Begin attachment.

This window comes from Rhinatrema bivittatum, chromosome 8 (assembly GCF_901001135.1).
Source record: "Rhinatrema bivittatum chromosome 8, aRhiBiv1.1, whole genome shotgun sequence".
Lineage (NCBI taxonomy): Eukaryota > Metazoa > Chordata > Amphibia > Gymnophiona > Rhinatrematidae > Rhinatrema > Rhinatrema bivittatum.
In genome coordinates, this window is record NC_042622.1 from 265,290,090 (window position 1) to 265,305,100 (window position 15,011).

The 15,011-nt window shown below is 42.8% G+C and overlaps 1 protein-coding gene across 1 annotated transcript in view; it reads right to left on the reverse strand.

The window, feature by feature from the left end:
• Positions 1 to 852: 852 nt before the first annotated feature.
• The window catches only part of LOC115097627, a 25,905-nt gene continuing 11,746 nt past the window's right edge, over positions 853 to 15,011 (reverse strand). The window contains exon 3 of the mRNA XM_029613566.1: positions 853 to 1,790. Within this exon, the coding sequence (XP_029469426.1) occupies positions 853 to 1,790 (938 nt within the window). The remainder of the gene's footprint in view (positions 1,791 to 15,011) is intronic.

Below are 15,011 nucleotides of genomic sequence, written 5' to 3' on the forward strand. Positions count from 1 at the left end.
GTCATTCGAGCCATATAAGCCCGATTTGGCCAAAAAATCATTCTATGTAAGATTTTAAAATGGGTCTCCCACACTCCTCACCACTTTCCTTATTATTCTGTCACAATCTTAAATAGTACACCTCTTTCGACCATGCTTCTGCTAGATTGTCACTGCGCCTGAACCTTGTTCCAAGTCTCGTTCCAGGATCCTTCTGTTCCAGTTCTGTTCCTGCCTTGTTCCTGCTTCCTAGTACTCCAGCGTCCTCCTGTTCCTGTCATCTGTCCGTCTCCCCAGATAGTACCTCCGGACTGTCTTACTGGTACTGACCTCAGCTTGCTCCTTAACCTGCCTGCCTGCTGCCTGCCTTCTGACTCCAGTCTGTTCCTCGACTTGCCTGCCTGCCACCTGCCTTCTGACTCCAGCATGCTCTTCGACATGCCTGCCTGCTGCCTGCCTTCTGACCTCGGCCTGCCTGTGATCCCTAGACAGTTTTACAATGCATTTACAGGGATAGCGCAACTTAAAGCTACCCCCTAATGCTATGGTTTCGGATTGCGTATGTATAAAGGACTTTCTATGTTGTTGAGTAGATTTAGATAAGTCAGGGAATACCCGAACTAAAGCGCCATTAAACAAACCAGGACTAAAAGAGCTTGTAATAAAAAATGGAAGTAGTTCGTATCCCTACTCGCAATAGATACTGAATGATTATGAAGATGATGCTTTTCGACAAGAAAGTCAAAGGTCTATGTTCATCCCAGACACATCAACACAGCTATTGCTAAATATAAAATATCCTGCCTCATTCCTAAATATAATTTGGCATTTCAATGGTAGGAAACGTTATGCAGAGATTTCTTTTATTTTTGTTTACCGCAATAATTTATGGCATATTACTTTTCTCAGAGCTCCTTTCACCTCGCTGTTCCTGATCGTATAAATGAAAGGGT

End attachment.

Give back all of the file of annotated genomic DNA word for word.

This window comes from Rhinatrema bivittatum, chromosome 8 (assembly GCF_901001135.1).
Source record: "Rhinatrema bivittatum chromosome 8, aRhiBiv1.1, whole genome shotgun sequence".
Lineage (NCBI taxonomy): Eukaryota > Metazoa > Chordata > Amphibia > Gymnophiona > Rhinatrematidae > Rhinatrema > Rhinatrema bivittatum.
In genome coordinates, this window is record NC_042622.1 from 265,290,090 (window position 1) to 265,305,100 (window position 15,011).

The 15,011-nt window shown below is 42.8% G+C and overlaps 1 protein-coding gene across 1 annotated transcript in view; it reads right to left on the reverse strand.

The window, feature by feature from the left end:
• Positions 1 to 852: 852 nt before the first annotated feature.
• The window catches only part of LOC115097627, a 25,905-nt gene continuing 11,746 nt past the window's right edge, over positions 853 to 15,011 (reverse strand). The window contains exon 3 of the mRNA XM_029613566.1: positions 853 to 1,790. Within this exon, the coding sequence (XP_029469426.1) occupies positions 853 to 1,790 (938 nt within the window). The remainder of the gene's footprint in view (positions 1,791 to 15,011) is intronic.

Below are 15,011 nucleotides of genomic sequence, written 5' to 3' on the forward strand. Positions count from 1 at the left end.
GTCATTCGAGCCATATAAGCCCGATTTGGCCAAAAAATCATTCTATGTAAGATTTTAAAATGGGTCTCCCACACTCCTCACCACTTTCCTTATTATTCTGTCACAATCTTAAATAGTACACCTCTTTCGACCATGCTTCTGCTAGATTGTCACTGCGCCTGAACCTTGTTCCAAGTCTCGTTCCAGGATCCTTCTGTTCCAGTTCTGTTCCTGCCTTGTTCCTGCTTCCTAGTACTCCAGCGTCCTCCTGTTCCTGTCATCTGTCCGTCTCCCCAGATAGTACCTCCGGACTGTCTTACTGGTACTGACCTCAGCTTGCTCCTTAACCTGCCTGCCTGCTGCCTGCCTTCTGACTCCAGTCTGTTCCTCGACTTGCCTGCCTGCCACCTGCCTTCTGACTCCAGCATGCTCTTCGACATGCCTGCCTGCTGCCTGCCTTCTGACCTCGGCCTGCCTGTGATCCCTAGACAGTTTTACAATGCATTTACAGGGATAGCGCAACTTAAAGCTACCCCCTAATGCTATGGTTTCGGATTGCGTATGTATAAAGGACTTTCTATGTTGTTGAGTAGATTTAGATAAGTCAGGGAATACCCGAACTAAAGCGCCATTAAACAAACCAGGACTAAAAGAGCTTGTAATAAAAAATGGAAGTAGTTCGTATCCCTACTCGCAATAGATACTGAATGATTATGAAGATGATGCTTTTCGACAAGAAAGTCAAAGGTCTATGTTCATCCCAGACACATCAACACAGCTATTGCTAAATATAAAATATCCTGCCTCATTCCTAAATATAATTTGGCATTTCAATGGTAGGAAACGTTATGCAGAGATTTCTTTTATTTTTGTTTACCGCAATAATTTATGGCATATTACTTTTCTCAGAGCTCCTTTCACCTCGCTGTTCCTGATCGTATAAATGAAAGGGT